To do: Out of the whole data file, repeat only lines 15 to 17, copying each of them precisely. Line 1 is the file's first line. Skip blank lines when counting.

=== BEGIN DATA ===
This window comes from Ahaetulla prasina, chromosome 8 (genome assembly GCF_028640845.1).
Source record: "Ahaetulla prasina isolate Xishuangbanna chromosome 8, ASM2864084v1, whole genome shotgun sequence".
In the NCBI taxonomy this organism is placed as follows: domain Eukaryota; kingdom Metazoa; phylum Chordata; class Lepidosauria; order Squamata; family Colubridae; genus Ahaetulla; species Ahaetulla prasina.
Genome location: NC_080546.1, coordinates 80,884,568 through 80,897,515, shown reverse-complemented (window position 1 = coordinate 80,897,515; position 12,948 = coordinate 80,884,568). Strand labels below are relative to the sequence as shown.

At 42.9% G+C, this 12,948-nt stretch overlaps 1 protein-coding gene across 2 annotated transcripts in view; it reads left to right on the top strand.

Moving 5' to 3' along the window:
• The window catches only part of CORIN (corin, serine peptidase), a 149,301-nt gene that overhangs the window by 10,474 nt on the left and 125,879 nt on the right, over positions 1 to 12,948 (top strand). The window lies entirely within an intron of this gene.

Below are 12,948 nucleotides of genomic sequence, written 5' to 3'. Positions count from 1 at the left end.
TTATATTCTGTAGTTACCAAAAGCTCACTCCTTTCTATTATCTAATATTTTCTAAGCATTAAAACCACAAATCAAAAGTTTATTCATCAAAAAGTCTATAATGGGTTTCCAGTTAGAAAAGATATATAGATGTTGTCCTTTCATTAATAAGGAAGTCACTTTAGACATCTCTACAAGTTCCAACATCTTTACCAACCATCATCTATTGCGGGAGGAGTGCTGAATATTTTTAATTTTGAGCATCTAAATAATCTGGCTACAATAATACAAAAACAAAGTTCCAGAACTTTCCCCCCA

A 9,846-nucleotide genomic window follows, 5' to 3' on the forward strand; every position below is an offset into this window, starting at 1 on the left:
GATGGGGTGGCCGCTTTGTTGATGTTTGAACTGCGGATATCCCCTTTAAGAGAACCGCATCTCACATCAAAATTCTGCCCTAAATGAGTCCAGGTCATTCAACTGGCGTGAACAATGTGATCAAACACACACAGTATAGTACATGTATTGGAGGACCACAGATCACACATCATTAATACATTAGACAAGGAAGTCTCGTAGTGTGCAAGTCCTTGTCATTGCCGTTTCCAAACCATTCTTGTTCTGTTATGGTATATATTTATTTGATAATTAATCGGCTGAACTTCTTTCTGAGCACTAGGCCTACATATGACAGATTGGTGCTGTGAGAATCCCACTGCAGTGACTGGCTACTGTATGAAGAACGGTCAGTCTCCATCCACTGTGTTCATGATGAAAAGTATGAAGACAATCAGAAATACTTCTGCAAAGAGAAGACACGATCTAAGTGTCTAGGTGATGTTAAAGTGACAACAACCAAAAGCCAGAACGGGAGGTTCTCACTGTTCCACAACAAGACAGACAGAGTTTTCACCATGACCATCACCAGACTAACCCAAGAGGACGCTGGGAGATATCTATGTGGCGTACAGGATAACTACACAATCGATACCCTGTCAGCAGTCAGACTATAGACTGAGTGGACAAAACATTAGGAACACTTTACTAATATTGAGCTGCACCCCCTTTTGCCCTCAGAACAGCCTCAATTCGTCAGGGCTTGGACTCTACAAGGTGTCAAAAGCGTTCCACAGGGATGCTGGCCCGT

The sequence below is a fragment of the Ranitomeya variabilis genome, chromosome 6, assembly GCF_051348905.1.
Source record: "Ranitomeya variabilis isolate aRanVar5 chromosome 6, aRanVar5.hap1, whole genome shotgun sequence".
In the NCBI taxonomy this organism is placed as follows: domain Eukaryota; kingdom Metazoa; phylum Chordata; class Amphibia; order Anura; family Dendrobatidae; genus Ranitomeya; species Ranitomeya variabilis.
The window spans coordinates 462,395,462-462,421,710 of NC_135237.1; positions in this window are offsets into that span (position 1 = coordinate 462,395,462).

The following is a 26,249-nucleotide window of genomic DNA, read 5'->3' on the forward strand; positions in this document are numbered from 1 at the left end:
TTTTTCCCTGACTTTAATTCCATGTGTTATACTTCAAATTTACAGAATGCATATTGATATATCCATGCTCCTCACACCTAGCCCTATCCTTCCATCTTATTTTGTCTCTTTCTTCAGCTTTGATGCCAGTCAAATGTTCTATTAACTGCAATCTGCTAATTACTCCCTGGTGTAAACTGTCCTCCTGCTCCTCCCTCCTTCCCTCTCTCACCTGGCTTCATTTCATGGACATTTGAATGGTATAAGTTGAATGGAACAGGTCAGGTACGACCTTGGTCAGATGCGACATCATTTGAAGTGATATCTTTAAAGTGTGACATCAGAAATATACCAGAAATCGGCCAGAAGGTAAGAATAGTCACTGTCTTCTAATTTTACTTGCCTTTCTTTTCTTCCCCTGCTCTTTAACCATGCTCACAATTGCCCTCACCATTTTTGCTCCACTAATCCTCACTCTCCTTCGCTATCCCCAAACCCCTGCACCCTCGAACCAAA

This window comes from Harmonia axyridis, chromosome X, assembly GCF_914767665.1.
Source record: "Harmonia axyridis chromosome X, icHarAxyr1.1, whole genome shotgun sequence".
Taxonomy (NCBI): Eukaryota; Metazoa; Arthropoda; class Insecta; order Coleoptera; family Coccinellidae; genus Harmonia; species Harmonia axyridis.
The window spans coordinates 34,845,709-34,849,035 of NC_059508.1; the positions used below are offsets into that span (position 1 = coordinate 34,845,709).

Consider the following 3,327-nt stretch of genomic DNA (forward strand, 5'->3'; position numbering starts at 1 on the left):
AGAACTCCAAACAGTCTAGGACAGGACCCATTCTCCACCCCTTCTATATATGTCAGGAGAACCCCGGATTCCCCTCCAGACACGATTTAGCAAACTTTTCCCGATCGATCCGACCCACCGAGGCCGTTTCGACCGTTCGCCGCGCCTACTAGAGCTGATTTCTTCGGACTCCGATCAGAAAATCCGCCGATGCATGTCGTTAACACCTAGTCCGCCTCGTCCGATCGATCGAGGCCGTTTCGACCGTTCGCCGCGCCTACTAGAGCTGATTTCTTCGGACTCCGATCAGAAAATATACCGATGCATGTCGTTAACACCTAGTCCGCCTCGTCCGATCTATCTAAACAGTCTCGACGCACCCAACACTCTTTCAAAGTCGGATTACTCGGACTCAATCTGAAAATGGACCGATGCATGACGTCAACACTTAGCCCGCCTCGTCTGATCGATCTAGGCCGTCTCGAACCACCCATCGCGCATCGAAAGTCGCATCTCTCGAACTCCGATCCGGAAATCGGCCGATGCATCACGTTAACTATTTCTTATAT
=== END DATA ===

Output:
The window spans coordinates 462,395,462-462,421,710 of NC_135237.1; positions in this window are offsets into that span (position 1 = coordinate 462,395,462).

The following is a 26,249-nucleotide window of genomic DNA, read 5'->3' on the forward strand; positions in this document are numbered from 1 at the left end:
TTTTTCCCTGACTTTAATTCCATGTGTTATACTTCAAATTTACAGAATGCATATTGATATATCCATGCTCCTCACACCTAGCCCTATCCTTCCATCTTATTTTGTCTCTTTCTTCAGCTTTGATGCCAGTCAAATGTTCTATTAACTGCAATCTGCTAATTACTCCCTGGTGTAAACTGTCCTCCTGCTCCTCCCTCCTTCCCTCTCTCACCTGGCTTCATTTCATGGACATTTGAATGGTATAAGTTGAATGGAACAGGTCAGGTACGACCTTGGTCAGATGCGACATCATTTGAAGTGATATCTTTAAAGTGTGACATCAGAAATATACCAGAAATCGGCCAGAAGGTAAGAATAGTCACTGTCTTCTAATTTTACTTGCCTTTCTTTTCTTCCCCTGCTCTTTAACCATGCTCACAATTGCCCTCACCATTTTTGCTCCACTAATCCTCACTCTCCTTCGCTATCCCCAAACCCCTGCACCCTCGAACCAAA